Journaling

Journaling

I asked myself what I needed and listened.

In doing so I realized I needed to set some boundaries and spend a bit of quiet time alone each day to reconnect with myself. The hours in my car on Los Angeles freeways and streets between one person’s crisis to another’s didn’t quite cut it. I was so enthusiastic for an abundance of opportunities that I said yes to everything without mindfully considering how it all would actually fit into my life. I found myself in a place where the inevitable burnout was creeping up.

I also thought about how I’m a competitive and creative person but hadn’t been nurturing those sides of myself anywhere near enough. When we don’t support our authentic selves those aspects of us tend to creep out in unhealthy ways. I didn’t want any urges to argue with what I thought to be others’ irrational thoughts to get in the way of connecting.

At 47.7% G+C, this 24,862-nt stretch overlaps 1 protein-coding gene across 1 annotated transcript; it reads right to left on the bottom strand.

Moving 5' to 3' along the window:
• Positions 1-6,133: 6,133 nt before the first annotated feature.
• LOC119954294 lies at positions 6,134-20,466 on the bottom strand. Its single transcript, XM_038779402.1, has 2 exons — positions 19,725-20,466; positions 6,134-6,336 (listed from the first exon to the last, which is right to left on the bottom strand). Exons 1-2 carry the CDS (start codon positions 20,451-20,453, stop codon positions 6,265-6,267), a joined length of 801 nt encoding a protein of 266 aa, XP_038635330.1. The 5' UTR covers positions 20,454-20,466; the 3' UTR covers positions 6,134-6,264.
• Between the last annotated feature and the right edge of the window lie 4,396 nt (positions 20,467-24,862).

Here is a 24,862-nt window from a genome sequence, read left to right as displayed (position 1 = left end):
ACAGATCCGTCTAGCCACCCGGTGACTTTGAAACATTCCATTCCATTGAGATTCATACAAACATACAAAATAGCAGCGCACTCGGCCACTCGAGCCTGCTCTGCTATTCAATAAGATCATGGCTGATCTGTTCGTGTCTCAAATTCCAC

I took action.

I know that meditation and journaling are important to connect to my deeper self and I’d been neglecting those. So first I scheduled those activities into my daily calendar. This led to further insights, increased clarity, and more inspired action.

While I have always exercised regularly, since I got a dog most of it has been geared toward wearing him out. This wasn’t entirely fulfilling anymore. Prior to the dog, most of my exercise was either an activity I can’t actually do with my dog (Dang no dog beaches!) or in training for some sort of sport or race.

 Running race

Running race